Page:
For this revision, make high level paper and paragraph changes based on a text analysis using the questions below.
Revision: Some Questions to Ask Yourself
To be effective, revision should be approached in an organized and systematic way, beginning with an analysis of the structure and content of your text as a whole before focusing on smaller details such as individual paragraphs.
Ask yourself the following questions about each section of your paper.
- Do you catch the reader’s interest effectively right away?
- Would a writer’s trick such as using a quotation, story, or metaphor be appropriate and helpful in accomplishing this?
- Is the introduction just the right length to say what needs to be said, no more and no less?
- Is your introduction clear and logical?
- Is the information presented in the best possible order?
- What is your thesis? Is it obvious, clear, and written as a complete sentence? Where is it? Is it in just the right spot or could you improve readability if it was moved?
- What is the goal of your thesis? For example, are you trying to argue for a particular position on the topic at hand? Have you expressed this clearly?
- If you are making an argument, do you need to point out counterarguments to your thesis?
- Is the scope of your thesis appropriate for the assignment? Do you need to broaden it or narrow it down?
- Is each paragraph purposeful, relevant to your thesis, and contributing to your goals?
- Is there a logical progression throughout the paper? Do the paragraphs build on each other and support your thesis in an organized way?
- Does each paragraph have a focused topic and topic sentence that relates to the thesis? Do the other sentences in your paragraphs provide evidence and argument to support this topic?
- Is each paragraph a reasonable length—not too long or too short? Are any paragraphs trying to accomplish too much? If so, how can they be restructured?
- Have you used quotations moderately and effectively? Do your quotations relate directly to the thesis?
- Do you provide context for your quotations?
- Should you cut down on the number of quotations you’re using and paraphrase instead?
- Are you providing a useful recap of your paper in a way that’s interesting, rather than resorting to highly repetitious language? Can you write it in such a way that it relates to, and enhances, the most significant aspects of your paper?
- Are you providing a true conclusion, or are you merely summarizing what you just wrote? Do you introduce any new topics right at the end? If you do, is there a compelling reason?
- Do you end on a strong note?
Focus and Relevance
On a new sheet of paper, write down your thesis. Then, go through your paper paragraph by paragraph, and do the following:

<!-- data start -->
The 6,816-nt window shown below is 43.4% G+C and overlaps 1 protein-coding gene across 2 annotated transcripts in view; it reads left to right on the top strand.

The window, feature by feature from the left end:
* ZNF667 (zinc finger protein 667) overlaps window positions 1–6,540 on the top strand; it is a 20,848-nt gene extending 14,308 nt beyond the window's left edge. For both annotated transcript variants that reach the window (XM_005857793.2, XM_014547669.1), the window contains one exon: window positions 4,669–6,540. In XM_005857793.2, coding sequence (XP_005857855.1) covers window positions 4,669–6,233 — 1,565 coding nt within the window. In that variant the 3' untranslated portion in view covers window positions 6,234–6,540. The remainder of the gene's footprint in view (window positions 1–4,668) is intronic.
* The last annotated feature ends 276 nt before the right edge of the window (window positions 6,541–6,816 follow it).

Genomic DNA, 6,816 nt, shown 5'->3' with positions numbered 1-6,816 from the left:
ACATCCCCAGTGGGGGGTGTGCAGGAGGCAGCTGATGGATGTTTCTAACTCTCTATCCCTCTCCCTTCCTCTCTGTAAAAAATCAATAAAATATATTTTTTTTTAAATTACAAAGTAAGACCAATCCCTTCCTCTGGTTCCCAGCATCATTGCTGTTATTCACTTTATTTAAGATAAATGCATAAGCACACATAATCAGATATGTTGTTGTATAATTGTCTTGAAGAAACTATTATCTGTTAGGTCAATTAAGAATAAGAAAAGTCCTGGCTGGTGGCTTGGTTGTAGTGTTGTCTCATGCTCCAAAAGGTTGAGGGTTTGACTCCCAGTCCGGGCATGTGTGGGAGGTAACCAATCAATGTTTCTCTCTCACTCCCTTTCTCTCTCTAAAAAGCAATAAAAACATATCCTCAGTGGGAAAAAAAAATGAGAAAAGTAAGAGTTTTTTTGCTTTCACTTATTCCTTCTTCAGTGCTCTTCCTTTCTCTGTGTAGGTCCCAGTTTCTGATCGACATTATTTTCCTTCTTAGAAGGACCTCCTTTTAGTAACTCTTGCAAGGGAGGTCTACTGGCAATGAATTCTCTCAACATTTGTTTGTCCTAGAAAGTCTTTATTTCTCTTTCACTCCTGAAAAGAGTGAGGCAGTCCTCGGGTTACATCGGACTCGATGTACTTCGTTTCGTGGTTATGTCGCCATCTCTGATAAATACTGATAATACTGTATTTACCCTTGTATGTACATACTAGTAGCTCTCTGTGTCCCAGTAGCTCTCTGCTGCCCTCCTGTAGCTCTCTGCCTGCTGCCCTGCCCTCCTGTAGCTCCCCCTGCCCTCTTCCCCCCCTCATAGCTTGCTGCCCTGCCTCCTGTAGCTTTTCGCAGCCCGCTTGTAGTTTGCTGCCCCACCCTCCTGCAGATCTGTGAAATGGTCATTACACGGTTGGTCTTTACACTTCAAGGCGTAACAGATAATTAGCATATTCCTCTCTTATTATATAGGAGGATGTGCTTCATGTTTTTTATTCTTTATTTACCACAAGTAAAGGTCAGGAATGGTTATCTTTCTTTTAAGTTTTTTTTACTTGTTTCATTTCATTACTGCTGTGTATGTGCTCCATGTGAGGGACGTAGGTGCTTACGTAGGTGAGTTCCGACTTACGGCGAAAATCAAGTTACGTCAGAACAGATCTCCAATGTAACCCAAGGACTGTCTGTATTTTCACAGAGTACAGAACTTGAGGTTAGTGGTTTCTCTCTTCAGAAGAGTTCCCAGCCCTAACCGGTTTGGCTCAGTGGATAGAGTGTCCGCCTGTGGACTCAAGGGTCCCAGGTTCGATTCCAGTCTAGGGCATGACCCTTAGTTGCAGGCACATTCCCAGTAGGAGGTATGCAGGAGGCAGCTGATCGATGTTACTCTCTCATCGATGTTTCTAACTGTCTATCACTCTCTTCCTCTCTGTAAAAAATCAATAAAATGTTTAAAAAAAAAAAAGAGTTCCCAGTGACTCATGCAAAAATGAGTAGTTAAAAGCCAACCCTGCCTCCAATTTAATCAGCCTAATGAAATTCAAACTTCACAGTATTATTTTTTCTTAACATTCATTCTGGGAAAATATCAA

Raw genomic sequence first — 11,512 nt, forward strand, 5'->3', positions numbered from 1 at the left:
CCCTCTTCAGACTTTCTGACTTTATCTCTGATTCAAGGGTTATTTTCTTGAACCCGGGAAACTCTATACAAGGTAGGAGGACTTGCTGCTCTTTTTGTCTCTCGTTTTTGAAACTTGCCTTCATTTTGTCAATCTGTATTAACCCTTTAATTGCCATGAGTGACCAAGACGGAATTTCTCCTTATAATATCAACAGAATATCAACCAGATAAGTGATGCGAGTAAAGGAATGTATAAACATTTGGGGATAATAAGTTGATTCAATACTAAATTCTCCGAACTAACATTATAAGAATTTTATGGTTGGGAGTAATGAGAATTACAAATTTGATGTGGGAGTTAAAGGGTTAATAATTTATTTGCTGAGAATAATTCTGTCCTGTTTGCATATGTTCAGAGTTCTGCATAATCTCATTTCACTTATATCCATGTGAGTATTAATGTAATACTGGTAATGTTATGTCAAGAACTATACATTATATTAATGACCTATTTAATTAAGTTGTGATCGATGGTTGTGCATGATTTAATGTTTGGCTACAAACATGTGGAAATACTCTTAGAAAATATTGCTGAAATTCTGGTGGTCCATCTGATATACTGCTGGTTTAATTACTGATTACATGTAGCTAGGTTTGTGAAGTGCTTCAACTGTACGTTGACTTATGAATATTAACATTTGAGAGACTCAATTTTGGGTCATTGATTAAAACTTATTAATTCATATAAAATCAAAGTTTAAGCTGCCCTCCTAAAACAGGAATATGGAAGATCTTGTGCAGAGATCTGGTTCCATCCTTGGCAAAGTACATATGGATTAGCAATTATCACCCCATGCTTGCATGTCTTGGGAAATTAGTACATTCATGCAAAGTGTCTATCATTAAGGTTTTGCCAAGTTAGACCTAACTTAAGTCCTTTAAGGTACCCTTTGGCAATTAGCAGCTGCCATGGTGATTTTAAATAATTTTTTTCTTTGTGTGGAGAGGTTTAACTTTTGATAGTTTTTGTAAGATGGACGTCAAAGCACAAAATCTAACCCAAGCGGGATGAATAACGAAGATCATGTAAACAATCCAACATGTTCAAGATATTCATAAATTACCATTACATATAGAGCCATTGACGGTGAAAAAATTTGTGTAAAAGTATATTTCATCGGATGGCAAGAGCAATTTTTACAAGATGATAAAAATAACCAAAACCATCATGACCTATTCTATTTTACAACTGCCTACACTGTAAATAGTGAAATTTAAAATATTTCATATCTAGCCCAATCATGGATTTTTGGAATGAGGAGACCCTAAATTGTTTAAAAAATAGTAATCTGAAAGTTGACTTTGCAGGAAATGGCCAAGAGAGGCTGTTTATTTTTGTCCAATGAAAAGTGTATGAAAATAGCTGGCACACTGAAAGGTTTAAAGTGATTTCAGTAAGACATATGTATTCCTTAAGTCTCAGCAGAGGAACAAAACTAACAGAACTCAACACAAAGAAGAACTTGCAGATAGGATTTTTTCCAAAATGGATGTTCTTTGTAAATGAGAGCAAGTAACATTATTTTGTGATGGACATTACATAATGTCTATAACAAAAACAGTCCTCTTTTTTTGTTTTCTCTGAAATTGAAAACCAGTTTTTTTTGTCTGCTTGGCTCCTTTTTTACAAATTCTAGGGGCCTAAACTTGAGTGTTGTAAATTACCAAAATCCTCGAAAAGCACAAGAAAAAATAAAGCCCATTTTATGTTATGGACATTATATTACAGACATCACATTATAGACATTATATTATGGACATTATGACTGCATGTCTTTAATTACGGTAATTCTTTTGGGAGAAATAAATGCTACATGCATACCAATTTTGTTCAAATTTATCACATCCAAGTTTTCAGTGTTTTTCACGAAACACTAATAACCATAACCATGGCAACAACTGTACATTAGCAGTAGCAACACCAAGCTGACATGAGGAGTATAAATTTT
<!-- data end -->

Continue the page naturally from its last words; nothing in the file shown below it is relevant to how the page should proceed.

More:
- Check to make sure each paragraph is relevant to the thesis and is working well to support the thesis.
- Look for extraneous information that doesn’t really need to be there.
Note that this strategy also works to analyze individual paragraphs. In this case, use the topic sentence of each paragraph to compare to the other sentences in the paragraph.
Coherence and Balance
To help you determine the coherence and balance of your paper, copy and paste your thesis and all the topic sentences of your paragraphs into one paragraph.
- As you read, is there a logical flow of ideas and argument?
- Does the paragraph stay focused and balanced in its dealings with the various areas being covered? Or, are some sections of the paper given too much space, while other important areas remain underdeveloped?
Logic and Flow
On a separate sheet of paper, write down the main ideas of each paragraph in one or two words and then note the end result. Do the words fall into a logical order? If they don’t, this might be a clue about areas in your paper where your argument or evidence is out of order and could be rearranged.
At the individual paragraph level, check your logic and flow by doing the following:
- Identify the topic sentence of a paragraph and then note the subject, verb, and object of each of the remaining sentences in the paragraph.
- Use the result to see weak spots in your logical progression of ideas.
You can also use this method to see how well you stay focused on the main topic of the paragraph.
Submit your completed worksheet and your completed draft for review.
Your assignment will be scored on the following criteria:
- Assess whether or not the paper adequately integrates the topic with the literature review.
- Assess how the paper is organized in terms of how the argument flows from one point to the next.
- Assess how the paper is organized in terms of how the chunks of evidence are grouped together.
- Assess whether or not evidence is presented clearly.
- Suggest appropriate changes to address the identified revision issues.
- Provide a complete representation of the paper’s argument.
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